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Section 3-3 Enrich (p. 76)

Sample 1. 2. 3. 4. 5.

Pressure

Volume

10 N/cm2 20 N/cm2 2.0 N/cm2 1.0 N/cm2 100 N/cm2 40 N/cm2

1 m3 0.5m3 5 m3 10 m3 0.1 m3 0.25 m3

6. 80 N/cm2 4 10 N/cm2 5 8, so you would expect the air in the tire to occupy 8 times the tire’s volume once it is released at normal pressure. 1,200 cm3 3 8 5 9,600 cm3. Section 3-4 Review and Reinforce (p. 79) 1. Below the wing 2. Above the wing 3. It is being pushed downward. 4. The push becomes stronger. 5. As the wind speeds up, pressure on top of the chimney will decrease, according to Bernoulli’s principle. Smoke will move faster, going from a higher-pressure area to a lower-pressure area. 6. The pressure exerted by a moving stream of fluid is less than the pressure of the surrounding fluid. Section 3-4 Enrich (p. 80) 1. A bat would use airfoil a, because more lift would be important while landing. However, since it would be moving more slowly, drag would be less important. 2. A bat might use airfoil c, because drag must be low to fly as fast as possible. At such high speeds, getting enough lift would not be a problem. 3. A bat might use airfoil b. It’s less curved than a, so it would give less lift, but it is more curved than airfoil c, which is shaped for fastest flight. 4. If the bat did this, the wing held in shape a would have more lift than the wing in shape c. One wing would rise, which would cause the bat to roll over.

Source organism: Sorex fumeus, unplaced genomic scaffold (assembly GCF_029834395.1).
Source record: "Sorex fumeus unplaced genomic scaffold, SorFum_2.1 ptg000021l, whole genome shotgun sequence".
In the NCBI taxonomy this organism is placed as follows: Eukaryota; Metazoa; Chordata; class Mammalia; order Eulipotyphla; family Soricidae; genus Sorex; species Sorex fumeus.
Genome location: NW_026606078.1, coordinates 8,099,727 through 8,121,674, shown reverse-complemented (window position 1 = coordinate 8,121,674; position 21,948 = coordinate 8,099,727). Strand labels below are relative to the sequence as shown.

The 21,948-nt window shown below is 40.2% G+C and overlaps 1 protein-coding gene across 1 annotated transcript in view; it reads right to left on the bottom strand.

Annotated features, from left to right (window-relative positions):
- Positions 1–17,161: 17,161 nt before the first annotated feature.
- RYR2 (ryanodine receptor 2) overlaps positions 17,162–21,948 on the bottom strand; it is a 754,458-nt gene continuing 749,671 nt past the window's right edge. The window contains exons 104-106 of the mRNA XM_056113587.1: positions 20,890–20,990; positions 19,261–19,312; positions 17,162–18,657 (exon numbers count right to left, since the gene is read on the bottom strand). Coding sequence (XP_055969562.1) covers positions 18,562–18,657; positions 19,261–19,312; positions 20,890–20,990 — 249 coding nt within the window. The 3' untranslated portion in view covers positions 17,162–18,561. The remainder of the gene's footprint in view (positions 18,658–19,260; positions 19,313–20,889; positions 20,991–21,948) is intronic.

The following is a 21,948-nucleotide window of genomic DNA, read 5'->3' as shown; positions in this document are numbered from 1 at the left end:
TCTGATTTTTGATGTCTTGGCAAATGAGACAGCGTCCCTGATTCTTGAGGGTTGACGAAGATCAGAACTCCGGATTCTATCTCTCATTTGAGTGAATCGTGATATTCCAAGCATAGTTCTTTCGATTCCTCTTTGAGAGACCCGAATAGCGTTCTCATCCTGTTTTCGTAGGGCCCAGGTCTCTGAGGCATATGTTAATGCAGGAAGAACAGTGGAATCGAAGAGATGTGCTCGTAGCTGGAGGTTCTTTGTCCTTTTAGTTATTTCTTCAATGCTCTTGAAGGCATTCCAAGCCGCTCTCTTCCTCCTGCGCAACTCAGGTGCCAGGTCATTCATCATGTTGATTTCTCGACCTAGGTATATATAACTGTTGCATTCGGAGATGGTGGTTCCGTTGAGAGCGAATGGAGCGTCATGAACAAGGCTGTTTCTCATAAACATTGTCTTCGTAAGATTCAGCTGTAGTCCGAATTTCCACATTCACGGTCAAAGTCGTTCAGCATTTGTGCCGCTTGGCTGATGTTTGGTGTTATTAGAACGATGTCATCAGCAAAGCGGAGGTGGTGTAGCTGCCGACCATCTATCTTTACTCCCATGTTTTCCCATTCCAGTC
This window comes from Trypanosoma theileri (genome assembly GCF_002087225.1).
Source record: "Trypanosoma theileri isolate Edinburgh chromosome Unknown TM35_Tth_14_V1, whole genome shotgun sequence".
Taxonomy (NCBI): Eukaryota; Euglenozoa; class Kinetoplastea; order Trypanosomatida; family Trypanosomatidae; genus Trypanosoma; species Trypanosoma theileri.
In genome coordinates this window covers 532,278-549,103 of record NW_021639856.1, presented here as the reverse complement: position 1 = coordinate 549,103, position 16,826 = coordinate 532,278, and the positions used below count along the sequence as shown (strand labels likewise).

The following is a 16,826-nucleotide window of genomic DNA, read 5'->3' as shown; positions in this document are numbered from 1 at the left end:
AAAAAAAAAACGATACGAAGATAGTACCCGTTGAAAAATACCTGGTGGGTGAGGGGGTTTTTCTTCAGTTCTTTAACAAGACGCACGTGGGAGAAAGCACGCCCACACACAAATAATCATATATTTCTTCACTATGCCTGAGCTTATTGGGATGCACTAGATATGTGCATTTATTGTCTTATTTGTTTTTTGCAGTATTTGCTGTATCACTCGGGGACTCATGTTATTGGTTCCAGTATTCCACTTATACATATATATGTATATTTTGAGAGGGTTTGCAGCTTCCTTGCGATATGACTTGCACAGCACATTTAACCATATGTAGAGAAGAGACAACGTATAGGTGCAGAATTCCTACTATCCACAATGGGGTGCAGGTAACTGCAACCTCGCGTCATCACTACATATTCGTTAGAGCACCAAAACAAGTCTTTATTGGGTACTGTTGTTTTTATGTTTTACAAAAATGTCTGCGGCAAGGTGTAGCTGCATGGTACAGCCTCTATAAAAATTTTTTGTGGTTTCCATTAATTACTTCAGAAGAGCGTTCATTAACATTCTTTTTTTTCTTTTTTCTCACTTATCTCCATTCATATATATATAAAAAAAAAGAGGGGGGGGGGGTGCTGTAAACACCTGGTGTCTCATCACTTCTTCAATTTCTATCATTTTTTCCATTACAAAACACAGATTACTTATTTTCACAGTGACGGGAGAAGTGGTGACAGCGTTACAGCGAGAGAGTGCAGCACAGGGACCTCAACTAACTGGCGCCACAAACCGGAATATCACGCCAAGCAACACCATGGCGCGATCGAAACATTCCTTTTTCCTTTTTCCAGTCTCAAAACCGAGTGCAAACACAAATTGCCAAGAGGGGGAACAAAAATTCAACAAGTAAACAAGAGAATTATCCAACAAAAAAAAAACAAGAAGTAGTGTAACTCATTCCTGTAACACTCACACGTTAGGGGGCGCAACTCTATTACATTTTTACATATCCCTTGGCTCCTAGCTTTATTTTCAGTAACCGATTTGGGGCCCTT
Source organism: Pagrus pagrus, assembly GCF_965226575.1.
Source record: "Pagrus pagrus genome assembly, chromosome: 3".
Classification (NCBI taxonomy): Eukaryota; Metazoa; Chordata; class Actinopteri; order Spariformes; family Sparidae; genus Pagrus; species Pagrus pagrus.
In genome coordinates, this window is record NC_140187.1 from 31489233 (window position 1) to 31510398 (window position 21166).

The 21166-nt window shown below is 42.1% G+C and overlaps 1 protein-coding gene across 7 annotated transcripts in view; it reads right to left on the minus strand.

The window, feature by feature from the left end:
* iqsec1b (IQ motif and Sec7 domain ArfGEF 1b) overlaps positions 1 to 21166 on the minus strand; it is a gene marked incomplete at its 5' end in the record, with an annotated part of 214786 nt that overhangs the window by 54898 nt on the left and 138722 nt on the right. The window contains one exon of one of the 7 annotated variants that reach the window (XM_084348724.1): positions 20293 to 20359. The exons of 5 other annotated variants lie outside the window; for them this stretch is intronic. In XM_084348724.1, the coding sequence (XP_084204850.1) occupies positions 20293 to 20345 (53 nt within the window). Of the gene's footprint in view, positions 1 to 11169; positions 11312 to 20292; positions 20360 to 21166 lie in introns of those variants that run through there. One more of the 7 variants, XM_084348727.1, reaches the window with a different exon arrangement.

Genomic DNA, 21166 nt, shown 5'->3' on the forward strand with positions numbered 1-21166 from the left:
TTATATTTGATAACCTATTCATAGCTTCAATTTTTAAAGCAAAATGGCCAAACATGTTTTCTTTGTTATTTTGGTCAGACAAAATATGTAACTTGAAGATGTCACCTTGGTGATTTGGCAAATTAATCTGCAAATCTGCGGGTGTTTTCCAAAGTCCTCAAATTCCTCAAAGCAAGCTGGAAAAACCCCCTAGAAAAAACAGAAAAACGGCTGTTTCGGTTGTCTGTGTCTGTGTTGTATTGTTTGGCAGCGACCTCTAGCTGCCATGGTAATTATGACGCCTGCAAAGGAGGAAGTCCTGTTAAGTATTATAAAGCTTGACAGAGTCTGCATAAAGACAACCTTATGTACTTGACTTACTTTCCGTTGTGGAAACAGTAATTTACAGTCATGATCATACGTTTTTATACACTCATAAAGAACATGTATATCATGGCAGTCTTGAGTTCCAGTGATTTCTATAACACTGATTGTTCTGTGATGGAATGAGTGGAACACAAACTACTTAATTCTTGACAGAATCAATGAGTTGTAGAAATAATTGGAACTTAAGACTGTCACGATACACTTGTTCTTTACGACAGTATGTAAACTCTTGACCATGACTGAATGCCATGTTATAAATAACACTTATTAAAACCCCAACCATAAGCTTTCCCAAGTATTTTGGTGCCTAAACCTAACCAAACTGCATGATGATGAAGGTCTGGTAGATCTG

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5. You probably would not see the bat use this wing shape because it would generate a lot of drag that might slow the bat down to the point where it could not fly. Chapter 3 Real-World Lab (pp. 81–83) For answers, see Teacher’s Edition, pp. 76–77. Chapter 3 Skills Lab (pp. 84–85) For answers, see Teacher’s Edition, pp. 84–85.

Chapter 4 Chapter 4 Project Worksheet 1 (p. 90) 1. inclined plane, wedge, screw, lever, wheel and axle, pulley 2. pulley 3. lever 4. inclined plane 5. Answers will vary: top, side or bottom. 6. Answers will vary: only one of six simple machines must be mentioned. 7. Answers will vary: only one of six simple machines must be mentioned. 8–10. Students’ designs will vary.